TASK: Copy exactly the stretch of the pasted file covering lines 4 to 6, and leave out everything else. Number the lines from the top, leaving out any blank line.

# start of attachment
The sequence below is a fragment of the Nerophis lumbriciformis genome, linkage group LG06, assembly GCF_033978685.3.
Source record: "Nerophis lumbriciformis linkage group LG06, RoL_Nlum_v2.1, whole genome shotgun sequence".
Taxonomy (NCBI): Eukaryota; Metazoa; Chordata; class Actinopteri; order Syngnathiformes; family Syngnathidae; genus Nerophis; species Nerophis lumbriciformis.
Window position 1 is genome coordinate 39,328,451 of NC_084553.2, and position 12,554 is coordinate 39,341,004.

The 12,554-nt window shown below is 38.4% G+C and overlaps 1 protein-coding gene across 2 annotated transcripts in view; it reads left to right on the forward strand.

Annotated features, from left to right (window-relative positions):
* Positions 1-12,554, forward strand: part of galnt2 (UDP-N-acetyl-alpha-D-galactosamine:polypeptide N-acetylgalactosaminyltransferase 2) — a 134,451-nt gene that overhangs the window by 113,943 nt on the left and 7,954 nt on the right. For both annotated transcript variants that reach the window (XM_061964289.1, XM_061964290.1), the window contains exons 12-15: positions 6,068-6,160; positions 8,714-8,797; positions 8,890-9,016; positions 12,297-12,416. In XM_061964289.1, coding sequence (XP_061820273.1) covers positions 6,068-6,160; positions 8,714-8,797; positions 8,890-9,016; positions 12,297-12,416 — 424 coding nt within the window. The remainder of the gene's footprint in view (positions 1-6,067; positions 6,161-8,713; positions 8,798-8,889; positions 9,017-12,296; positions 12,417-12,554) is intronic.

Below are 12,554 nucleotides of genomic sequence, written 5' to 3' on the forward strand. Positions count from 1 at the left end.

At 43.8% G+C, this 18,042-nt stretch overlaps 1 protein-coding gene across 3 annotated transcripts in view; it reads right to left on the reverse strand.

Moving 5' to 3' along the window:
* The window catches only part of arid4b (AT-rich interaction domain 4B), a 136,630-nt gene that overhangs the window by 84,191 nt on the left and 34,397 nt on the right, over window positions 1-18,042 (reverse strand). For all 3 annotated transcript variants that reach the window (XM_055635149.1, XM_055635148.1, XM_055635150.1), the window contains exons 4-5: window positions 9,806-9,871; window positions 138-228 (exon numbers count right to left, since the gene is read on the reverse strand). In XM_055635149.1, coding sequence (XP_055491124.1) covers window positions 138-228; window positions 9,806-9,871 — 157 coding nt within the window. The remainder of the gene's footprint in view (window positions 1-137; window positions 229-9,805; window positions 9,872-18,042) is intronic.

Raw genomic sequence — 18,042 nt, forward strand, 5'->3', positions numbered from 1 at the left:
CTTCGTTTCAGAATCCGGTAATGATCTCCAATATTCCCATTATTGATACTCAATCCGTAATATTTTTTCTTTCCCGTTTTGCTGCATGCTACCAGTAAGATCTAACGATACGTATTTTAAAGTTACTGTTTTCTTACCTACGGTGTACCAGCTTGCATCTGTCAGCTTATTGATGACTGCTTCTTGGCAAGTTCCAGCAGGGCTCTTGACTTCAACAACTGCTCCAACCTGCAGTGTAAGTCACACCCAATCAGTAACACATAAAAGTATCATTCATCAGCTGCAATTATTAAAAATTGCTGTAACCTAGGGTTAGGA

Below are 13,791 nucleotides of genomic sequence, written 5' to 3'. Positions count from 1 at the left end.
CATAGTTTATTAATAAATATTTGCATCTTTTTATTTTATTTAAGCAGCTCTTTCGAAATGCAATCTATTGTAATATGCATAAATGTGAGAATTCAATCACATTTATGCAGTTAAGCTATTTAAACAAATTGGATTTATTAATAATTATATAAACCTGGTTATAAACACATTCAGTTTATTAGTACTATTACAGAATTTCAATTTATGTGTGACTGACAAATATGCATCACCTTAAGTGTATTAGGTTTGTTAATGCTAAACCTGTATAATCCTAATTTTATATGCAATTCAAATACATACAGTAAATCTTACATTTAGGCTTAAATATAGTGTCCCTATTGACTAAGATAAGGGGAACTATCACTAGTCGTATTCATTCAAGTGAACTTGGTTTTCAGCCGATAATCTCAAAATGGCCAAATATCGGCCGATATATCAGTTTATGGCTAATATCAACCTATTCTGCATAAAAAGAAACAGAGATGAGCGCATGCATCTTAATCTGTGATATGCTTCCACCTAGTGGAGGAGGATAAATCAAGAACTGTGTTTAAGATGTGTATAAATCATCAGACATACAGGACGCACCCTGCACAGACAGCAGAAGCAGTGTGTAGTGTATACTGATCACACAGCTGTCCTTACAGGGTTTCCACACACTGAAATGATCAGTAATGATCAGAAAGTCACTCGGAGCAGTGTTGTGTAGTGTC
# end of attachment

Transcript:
Window position 1 is genome coordinate 39,328,451 of NC_084553.2, and position 12,554 is coordinate 39,341,004.

The 12,554-nt window shown below is 38.4% G+C and overlaps 1 protein-coding gene across 2 annotated transcripts in view; it reads left to right on the forward strand.

Annotated features, from left to right (window-relative positions):